A new video released by NASA shows what the dynamics are like between the closest black holes to Earth and the stars that accompany them. The animation features 22 binary systems located in the Milky Way and our neighboring galaxy, the Large Magellanic Cloud, that host confirmed stellar-mass black holes.
In the images it is possible to see in each pair that the binary systems are formed by a star that orbits in a black hole. In each part of the animation, the black hole is represented by a black dot located in the center of the accretion disk.
The colors of the stars in the video range from bluish-white to reddish, indicating temperatures five times hotter or up to 45% cooler than the Sun, respectively.
According to the space agency, the star is shown as a bluish or yellowish white sphere sized to match its size.
Another detail is that the systems appear on the same physical scale, demonstrating diversity. The orbital motion is accelerated by 22,000 times and the viewing angles are the same as we see from Earth. Black holes are presented on a scale that reflects their respective masses, appearing larger than they actually are.
As the material heats up in the disk as it falls into the black hole, it glows in visible and ultraviolet light, and X-rays are able to capture images — due to the darkness, black holes cannot be seen through a telescope.
According to NASA, astronomers have not yet reached a consensus on how the system at the center of the video, GRS 1915, works. , a distance greater than that which separates Mercury from the Sun, for example.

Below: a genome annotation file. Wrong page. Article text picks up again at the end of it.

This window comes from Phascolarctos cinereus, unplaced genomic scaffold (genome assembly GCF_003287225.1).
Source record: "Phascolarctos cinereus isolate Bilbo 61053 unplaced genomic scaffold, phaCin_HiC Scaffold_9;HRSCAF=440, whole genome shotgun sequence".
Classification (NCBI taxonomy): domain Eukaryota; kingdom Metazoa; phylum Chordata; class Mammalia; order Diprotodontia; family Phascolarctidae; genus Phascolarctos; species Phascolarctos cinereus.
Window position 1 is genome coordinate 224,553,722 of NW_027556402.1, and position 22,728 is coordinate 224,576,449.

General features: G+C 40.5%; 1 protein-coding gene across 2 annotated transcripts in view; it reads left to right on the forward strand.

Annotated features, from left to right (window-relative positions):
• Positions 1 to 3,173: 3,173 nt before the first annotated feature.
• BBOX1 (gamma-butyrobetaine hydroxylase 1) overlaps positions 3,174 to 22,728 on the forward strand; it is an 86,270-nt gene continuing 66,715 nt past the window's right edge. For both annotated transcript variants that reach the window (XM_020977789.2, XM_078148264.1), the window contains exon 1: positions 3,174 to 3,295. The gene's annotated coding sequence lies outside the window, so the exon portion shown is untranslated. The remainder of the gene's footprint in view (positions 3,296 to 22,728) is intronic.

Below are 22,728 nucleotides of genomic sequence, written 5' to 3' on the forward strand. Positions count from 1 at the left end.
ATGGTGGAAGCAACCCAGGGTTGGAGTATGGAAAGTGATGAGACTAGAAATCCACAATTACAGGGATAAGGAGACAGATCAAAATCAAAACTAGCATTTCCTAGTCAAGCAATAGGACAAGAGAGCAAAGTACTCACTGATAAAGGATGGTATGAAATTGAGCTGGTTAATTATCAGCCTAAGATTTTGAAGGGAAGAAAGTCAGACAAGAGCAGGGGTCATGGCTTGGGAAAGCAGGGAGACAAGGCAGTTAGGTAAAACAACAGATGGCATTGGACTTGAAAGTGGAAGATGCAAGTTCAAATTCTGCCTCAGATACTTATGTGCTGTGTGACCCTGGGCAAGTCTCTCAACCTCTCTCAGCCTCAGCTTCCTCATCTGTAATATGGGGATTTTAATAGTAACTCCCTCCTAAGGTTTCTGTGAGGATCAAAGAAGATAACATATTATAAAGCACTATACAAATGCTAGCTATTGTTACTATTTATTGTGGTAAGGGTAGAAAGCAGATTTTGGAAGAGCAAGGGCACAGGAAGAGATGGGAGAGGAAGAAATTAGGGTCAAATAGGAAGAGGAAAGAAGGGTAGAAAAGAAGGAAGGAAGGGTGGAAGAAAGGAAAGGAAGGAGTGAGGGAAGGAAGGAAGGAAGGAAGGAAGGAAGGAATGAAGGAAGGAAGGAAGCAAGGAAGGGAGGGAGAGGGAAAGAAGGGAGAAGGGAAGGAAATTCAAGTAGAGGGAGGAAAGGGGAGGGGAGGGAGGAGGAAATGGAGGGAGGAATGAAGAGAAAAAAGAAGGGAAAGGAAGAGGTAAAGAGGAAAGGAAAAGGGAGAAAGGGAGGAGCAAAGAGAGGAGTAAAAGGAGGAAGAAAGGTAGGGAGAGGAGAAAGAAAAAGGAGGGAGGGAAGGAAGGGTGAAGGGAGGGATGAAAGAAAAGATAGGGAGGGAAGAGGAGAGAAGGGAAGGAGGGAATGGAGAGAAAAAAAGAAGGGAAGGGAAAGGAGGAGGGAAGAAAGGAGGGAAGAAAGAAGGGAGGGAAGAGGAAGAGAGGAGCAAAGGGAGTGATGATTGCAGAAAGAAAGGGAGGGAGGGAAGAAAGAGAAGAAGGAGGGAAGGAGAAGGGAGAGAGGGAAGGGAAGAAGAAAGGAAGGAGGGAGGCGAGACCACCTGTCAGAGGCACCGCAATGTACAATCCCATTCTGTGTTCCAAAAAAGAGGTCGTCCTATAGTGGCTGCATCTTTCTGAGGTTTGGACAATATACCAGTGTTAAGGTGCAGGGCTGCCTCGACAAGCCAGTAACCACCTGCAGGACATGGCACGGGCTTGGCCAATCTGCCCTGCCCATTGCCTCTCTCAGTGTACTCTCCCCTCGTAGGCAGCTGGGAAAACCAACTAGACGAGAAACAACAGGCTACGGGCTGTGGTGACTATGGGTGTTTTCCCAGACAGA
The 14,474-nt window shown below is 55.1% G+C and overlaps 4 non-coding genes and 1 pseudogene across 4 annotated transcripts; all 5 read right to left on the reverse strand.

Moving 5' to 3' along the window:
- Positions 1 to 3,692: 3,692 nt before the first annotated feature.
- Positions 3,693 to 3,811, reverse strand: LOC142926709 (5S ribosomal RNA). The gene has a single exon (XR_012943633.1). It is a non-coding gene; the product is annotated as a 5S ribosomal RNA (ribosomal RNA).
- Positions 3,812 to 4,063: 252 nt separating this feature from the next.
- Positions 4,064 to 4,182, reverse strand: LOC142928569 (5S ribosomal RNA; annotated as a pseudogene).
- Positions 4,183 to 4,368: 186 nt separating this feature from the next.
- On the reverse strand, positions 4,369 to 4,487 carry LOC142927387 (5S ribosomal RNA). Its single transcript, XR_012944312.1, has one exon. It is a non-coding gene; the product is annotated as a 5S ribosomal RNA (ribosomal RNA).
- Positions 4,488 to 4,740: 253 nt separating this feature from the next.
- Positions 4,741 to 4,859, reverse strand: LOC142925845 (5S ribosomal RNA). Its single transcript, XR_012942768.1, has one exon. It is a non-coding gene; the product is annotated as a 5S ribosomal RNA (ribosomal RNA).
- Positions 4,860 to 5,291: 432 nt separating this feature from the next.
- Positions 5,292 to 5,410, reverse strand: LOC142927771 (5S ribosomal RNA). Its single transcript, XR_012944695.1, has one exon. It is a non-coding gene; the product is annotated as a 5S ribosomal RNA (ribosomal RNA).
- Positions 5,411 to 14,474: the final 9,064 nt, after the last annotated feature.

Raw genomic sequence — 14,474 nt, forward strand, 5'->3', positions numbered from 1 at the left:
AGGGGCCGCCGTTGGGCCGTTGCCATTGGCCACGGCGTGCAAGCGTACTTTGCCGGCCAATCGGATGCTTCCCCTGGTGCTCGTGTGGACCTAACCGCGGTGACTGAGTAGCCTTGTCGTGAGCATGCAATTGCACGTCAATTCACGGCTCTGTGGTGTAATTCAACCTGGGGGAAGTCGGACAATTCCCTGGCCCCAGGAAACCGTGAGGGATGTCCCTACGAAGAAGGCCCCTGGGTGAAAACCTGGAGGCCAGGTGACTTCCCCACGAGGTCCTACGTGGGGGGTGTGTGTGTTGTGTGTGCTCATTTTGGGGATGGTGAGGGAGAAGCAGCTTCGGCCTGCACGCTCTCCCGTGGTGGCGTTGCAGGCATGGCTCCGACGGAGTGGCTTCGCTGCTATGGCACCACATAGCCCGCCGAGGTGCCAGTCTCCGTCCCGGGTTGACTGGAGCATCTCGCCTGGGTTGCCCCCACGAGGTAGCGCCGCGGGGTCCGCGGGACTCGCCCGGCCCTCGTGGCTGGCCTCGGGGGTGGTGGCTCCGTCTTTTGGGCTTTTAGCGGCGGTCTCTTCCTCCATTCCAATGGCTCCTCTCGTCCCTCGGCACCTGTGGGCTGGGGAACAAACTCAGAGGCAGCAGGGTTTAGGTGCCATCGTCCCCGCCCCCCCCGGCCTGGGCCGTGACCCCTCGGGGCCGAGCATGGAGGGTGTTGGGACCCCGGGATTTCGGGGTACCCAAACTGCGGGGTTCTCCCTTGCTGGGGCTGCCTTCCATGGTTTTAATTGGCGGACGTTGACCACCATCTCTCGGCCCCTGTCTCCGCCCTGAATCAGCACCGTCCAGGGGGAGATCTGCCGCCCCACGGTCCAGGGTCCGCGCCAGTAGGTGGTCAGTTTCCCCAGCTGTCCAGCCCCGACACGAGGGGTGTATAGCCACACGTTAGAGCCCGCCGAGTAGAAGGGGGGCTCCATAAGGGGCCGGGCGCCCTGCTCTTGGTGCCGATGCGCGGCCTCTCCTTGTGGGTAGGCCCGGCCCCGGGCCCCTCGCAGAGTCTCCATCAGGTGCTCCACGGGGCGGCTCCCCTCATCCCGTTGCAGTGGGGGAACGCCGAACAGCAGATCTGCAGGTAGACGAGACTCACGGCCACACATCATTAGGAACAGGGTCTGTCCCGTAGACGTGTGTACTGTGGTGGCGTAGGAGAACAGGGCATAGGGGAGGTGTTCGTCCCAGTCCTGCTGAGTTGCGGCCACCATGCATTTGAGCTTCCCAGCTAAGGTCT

what is a black hole
A black hole is a region in space where the force of gravity is so intense that not even light can escape from inside it. Once formed, the gravity in the region of the black hole is so strong that all matter attracted to it is compressed until it is destroyed.
Every star that has 20 times the mass of the Sun will turn into a black hole when it “dies”.
Despite what the name says, black holes shine — not on their own, but by interacting with a companion star to detect them. Therefore, astronomers observe the relationship of these celestial bodies. And the best way to do that is to look at X-rays.
A binary black hole can collect energy (feed on) its star in two ways. The first is that a stream of gas can flow directly from the host galaxy’s star to the black hole, swirling “like water down a drain.”
The second is when the star’s solar winds push material into the black hole. When matter is “consumed”, an immense amount of energy, in the form of X-rays, is released.
Cygnus X-1, the first of all
The first black hole known to researchers is Cygnus X-1, weighing 21 times the mass of the Sun.
Its surface, called the “event horizon”, is about 124 kilometers long — which is considered very small for a black hole. However, the visualization shows Cygnus X-1 to be much larger, more in line with the black hole’s mass than its volume.
The oversized spheres also mask visible distortions produced by the gravitational effects of black holes.